Examining the Benefits of an International Breast Registry
As we enter Breast Cancer Awareness Month, with its focus on saving lives through early detection, the American Society of Plastic Surgeons is working to establish an international breast registry to promote patient safety.
Amsterdam (PRWEB) October 01, 2013
The American Society of Plastic Surgeons (ASPS) met with its global leadership partners on Sept. 7, 2013, to discuss establishing an international breast registry. The meeting marked the first time countries have brought plastic surgeons together to work toward the common goal of using data collection to enhance patient safety as it relates to breast reconstruction. Countries represented at the meeting included Australia, Austria, Belgium, Germany, Ireland, Israel, the Netherlands, New Zealand, United Kingdom, and the United States.
What is the overall objective? Simply put, patient safety. Current ASPS president Dr. Gregory Evans, MD, FACS noted that a registry is the best way to collect the large amounts of data needed to identify trends. "Our goal is to follow patients with breast reconstruction and track outcomes," said Dr. Evans, who is also chief surgeon at UC Irvine’s Aesthetic & Plastic Surgery Institute. "If we’re able to get the numbers from the national registry we’ve developed to interact with an international registry for breast reconstruction, the data will allow plastic surgeons to determine the best options for reconstruction with the least risk to our patients."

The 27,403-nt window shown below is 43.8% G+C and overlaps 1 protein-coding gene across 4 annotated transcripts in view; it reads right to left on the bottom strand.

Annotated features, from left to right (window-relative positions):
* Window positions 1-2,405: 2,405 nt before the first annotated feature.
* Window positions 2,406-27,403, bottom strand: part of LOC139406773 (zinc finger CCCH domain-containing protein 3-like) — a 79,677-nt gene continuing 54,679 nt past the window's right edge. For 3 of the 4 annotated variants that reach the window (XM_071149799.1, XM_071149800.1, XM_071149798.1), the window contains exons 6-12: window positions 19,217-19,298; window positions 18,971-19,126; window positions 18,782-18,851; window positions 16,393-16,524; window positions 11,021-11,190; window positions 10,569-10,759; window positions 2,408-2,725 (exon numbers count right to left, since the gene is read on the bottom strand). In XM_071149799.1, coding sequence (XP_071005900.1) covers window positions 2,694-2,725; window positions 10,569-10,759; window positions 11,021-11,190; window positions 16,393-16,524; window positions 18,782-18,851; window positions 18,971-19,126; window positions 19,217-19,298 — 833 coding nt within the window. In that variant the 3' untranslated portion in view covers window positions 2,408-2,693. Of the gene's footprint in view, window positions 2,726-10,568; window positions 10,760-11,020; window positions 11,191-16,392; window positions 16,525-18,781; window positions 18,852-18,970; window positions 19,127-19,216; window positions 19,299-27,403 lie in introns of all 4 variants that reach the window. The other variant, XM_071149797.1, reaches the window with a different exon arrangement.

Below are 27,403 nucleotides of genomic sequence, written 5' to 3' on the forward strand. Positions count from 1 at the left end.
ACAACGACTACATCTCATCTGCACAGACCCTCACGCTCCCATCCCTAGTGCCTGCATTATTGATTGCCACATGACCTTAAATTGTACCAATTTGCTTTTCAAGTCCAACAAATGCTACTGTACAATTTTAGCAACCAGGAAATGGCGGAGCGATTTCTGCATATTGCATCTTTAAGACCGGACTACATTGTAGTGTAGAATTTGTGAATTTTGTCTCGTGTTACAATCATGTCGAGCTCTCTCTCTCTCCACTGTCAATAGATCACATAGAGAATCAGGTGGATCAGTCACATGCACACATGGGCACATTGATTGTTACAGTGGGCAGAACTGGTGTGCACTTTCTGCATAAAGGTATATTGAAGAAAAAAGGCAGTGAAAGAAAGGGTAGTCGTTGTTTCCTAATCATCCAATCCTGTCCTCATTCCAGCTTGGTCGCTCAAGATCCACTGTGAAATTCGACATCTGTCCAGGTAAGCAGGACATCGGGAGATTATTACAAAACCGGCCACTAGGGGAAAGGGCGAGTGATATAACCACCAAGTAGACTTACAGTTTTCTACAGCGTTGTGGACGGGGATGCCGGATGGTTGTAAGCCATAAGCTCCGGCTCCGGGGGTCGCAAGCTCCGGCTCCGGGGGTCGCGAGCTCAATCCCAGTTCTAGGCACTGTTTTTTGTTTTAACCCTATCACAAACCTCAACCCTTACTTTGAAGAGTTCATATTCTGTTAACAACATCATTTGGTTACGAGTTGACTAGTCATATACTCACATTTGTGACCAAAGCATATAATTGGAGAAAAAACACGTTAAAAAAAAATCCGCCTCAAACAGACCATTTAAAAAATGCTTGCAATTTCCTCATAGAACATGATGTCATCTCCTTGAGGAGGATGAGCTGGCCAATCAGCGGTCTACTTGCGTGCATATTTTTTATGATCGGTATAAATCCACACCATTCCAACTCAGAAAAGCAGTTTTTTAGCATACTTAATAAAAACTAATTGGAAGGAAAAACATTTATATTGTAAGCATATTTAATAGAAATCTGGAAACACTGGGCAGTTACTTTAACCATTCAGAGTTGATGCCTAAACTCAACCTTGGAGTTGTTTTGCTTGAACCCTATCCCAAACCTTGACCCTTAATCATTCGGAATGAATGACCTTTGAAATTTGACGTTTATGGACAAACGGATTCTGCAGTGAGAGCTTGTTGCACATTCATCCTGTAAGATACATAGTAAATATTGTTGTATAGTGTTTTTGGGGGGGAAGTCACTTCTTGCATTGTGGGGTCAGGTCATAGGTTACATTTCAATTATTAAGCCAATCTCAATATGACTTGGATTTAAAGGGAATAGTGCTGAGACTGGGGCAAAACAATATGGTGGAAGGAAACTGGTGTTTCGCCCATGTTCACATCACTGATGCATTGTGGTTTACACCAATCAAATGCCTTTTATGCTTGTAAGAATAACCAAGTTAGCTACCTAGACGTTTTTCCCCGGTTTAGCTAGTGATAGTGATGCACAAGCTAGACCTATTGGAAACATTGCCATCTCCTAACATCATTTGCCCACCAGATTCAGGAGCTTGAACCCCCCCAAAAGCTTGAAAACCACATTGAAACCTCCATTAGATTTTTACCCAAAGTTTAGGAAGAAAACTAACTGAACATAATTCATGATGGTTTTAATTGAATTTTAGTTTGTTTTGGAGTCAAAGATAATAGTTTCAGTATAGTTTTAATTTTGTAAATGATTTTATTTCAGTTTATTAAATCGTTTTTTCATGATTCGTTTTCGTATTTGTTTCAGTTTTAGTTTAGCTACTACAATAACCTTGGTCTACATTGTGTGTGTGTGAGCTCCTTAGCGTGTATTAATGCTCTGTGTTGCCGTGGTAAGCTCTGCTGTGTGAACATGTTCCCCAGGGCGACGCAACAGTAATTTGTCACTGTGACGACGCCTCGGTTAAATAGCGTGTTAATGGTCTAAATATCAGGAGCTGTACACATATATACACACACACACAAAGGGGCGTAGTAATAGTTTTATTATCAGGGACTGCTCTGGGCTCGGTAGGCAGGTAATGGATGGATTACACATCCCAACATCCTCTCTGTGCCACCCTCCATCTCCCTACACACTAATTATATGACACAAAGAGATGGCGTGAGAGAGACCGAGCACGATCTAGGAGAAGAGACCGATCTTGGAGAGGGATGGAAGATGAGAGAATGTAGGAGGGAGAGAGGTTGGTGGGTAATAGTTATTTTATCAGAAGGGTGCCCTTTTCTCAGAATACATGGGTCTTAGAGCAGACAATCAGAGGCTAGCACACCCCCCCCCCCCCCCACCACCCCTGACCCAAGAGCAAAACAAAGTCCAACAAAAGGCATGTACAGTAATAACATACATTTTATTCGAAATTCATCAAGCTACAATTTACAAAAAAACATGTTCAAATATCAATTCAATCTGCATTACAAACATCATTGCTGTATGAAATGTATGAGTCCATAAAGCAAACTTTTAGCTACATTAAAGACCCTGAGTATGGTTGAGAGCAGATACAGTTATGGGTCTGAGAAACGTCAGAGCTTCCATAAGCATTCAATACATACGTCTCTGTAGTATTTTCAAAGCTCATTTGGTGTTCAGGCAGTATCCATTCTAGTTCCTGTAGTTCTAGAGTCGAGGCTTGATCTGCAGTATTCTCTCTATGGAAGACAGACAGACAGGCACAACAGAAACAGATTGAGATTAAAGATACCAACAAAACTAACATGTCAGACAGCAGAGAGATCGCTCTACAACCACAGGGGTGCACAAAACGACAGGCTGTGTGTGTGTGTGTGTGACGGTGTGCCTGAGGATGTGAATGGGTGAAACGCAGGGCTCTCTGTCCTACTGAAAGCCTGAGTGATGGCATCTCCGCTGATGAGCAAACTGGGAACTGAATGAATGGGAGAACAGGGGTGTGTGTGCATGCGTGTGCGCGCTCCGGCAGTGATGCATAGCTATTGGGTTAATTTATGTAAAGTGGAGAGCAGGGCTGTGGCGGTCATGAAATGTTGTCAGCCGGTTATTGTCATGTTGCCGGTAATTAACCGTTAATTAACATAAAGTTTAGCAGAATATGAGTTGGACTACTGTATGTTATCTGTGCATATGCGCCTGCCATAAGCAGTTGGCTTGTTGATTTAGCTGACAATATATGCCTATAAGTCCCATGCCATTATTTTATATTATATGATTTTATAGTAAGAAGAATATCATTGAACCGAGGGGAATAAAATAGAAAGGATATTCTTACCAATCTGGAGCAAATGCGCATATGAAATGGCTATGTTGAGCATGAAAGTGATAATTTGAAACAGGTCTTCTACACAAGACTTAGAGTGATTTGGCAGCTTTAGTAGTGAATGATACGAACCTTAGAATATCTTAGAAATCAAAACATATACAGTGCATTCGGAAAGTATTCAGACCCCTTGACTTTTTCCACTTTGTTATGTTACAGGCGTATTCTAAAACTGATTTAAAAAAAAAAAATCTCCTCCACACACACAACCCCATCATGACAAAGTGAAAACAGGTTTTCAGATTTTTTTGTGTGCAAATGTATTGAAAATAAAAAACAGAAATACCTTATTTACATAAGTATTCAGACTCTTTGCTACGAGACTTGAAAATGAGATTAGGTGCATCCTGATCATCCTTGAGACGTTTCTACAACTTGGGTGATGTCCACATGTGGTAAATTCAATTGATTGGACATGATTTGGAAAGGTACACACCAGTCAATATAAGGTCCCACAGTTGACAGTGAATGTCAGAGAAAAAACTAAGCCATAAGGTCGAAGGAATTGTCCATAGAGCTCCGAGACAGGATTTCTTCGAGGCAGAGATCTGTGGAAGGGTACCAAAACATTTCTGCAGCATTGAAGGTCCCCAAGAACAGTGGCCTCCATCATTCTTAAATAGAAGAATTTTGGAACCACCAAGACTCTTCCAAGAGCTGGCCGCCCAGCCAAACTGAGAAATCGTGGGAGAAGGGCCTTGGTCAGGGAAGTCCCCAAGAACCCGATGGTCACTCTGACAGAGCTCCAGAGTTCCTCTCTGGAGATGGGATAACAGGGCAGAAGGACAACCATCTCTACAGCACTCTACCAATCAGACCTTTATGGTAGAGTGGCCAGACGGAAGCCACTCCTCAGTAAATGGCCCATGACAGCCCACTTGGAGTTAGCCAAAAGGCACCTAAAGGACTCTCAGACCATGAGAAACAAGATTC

In the Netherlands, the Dutch established a registry tracking breast, colon, and pancreatic surgeries, and the data has allowed them to identify key patient safety issues, resulting in a steep drop in mortality rate. Australia and the United Kingdom also have government mandates to develop registries for breast reconstruction, with the Australians having taken on a leading role in developing the international registry.
During the Amsterdam meeting, participants agreed upon a number of key factors for a successful international registry. It should have data stored safely in a hacker-proof environment, and standard data definitions for all collaborating countries. It should be opt-out rather than opt-in, and have track-and-trace capabilities in the case of faulty implants. Patient data collection should be longitudinal in setup. It was also agreed that it’s imperative to respect the privacy of participants.
The cornerstone of ASPS is patient safety. The Society’s leadership in outreach and educational campaigns, such as Breast Reconstruction Awareness Day, is an example of its commitment to utilizing the efforts of patients, surgeons, industry professionals and others to make a difference in lives and communities.
For the original version on PRWeb visit: http://www.prweb.com/releases/2013/intl-breast-registry/prweb11180791.htm